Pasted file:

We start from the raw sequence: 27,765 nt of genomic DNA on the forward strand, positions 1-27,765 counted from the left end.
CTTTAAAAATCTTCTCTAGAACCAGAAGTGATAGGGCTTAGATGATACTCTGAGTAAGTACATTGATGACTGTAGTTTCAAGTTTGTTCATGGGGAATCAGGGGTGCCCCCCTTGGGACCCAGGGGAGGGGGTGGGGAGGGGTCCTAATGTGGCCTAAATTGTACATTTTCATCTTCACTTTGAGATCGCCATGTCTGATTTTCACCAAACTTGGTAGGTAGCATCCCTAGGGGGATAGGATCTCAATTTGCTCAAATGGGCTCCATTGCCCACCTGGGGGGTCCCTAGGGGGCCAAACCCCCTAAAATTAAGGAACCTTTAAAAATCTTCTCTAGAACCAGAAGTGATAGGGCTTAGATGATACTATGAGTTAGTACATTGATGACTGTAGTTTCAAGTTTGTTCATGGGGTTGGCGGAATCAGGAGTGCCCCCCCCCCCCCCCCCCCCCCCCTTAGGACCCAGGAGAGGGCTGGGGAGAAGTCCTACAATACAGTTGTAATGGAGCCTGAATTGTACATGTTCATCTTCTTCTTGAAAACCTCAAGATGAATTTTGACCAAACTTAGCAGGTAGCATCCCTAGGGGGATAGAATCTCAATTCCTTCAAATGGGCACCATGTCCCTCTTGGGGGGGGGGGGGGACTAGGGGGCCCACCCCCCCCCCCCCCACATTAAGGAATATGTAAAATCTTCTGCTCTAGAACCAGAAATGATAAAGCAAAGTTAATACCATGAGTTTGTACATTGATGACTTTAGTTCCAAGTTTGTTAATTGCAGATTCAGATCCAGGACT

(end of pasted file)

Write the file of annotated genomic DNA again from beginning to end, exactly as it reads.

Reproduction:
We start from the raw sequence: 27,765 nt of genomic DNA on the forward strand, positions 1-27,765 counted from the left end.
CTTTAAAAATCTTCTCTAGAACCAGAAGTGATAGGGCTTAGATGATACTCTGAGTAAGTACATTGATGACTGTAGTTTCAAGTTTGTTCATGGGGAATCAGGGGTGCCCCCCTTGGGACCCAGGGGAGGGGGTGGGGAGGGGTCCTAATGTGGCCTAAATTGTACATTTTCATCTTCACTTTGAGATCGCCATGTCTGATTTTCACCAAACTTGGTAGGTAGCATCCCTAGGGGGATAGGATCTCAATTTGCTCAAATGGGCTCCATTGCCCACCTGGGGGGTCCCTAGGGGGCCAAACCCCCTAAAATTAAGGAACCTTTAAAAATCTTCTCTAGAACCAGAAGTGATAGGGCTTAGATGATACTATGAGTTAGTACATTGATGACTGTAGTTTCAAGTTTGTTCATGGGGTTGGCGGAATCAGGAGTGCCCCCCCCCCCCCCCCCCCCCCCCTTAGGACCCAGGAGAGGGCTGGGGAGAAGTCCTACAATACAGTTGTAATGGAGCCTGAATTGTACATGTTCATCTTCTTCTTGAAAACCTCAAGATGAATTTTGACCAAACTTAGCAGGTAGCATCCCTAGGGGGATAGAATCTCAATTCCTTCAAATGGGCACCATGTCCCTCTTGGGGGGGGGGGGGGACTAGGGGGCCCACCCCCCCCCCCCCCACATTAAGGAATATGTAAAATCTTCTGCTCTAGAACCAGAAATGATAAAGCAAAGTTAATACCATGAGTTTGTACATTGATGACTTTAGTTCCAAGTTTGTTAATTGCAGATTCAGATCCAGGACT